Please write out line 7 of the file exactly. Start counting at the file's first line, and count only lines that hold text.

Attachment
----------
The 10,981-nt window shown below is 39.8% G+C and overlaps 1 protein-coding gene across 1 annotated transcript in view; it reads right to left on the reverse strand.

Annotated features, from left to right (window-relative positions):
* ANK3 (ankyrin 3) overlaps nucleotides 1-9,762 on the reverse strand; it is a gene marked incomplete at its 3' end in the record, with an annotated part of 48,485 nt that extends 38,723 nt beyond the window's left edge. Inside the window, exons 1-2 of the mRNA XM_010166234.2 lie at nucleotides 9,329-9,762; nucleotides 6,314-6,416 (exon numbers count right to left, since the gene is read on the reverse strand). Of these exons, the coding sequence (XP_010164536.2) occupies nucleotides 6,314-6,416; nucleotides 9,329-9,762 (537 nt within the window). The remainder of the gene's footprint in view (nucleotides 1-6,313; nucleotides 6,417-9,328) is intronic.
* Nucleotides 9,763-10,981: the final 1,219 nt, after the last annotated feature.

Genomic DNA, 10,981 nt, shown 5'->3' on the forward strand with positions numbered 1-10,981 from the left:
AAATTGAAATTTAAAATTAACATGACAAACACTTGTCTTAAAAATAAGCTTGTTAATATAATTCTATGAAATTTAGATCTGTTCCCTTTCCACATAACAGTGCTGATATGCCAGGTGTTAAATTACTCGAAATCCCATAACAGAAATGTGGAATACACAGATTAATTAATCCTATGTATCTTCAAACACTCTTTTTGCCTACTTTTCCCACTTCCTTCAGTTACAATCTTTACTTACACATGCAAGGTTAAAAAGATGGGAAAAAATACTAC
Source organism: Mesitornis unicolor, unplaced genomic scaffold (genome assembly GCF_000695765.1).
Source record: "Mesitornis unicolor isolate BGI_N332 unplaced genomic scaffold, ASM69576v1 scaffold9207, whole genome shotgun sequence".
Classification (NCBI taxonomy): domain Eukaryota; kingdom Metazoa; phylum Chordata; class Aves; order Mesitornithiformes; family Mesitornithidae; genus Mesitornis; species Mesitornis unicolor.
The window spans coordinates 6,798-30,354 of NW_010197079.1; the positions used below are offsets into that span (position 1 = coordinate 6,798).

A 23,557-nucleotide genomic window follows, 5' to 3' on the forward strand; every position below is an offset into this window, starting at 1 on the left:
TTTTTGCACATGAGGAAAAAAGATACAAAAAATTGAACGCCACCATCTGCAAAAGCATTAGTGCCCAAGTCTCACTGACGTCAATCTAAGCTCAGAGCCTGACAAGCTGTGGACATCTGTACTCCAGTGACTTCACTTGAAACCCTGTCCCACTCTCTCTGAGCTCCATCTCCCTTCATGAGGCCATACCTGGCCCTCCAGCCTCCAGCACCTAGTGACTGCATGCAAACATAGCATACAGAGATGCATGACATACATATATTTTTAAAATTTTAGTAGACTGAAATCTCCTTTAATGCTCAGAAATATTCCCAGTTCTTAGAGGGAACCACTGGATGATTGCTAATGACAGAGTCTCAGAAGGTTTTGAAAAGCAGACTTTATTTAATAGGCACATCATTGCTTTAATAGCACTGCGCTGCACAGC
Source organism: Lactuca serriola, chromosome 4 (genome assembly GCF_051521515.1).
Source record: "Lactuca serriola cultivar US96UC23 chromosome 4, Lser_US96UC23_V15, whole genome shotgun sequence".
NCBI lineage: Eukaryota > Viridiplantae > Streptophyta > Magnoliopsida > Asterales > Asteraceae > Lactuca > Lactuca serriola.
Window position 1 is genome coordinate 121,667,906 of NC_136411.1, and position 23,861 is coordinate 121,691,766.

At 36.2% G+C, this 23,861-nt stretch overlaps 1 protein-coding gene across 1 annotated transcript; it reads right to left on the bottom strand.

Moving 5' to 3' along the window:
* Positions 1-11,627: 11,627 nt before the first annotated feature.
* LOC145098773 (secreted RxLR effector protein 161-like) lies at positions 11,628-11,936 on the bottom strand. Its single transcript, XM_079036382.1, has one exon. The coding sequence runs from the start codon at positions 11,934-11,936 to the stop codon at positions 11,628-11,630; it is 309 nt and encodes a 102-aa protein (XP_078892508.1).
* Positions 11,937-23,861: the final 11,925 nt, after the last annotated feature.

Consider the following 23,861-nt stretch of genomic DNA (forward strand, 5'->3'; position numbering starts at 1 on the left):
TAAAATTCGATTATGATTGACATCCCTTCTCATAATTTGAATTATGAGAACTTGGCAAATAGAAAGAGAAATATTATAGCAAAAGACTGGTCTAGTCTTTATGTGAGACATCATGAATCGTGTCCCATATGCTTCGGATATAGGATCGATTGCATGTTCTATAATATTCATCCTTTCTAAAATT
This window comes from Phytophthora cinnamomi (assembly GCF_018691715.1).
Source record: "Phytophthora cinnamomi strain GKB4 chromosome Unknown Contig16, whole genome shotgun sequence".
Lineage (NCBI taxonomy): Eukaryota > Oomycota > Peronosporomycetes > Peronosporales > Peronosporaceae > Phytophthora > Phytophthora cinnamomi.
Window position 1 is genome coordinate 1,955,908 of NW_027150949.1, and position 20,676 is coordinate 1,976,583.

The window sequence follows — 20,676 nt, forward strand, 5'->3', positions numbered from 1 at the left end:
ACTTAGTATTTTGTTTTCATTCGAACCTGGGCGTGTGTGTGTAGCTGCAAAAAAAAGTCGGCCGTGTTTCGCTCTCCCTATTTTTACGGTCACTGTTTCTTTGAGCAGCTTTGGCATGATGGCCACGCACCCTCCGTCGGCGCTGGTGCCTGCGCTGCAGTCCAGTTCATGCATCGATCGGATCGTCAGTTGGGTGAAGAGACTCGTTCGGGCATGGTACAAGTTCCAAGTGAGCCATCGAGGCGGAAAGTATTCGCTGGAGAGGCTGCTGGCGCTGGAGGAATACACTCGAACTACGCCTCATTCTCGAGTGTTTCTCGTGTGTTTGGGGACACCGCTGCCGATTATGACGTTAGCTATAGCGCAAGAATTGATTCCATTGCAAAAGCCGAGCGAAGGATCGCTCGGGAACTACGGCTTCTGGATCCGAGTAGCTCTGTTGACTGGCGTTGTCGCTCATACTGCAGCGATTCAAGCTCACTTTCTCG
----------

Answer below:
Source organism: Mesitornis unicolor, unplaced genomic scaffold (genome assembly GCF_000695765.1).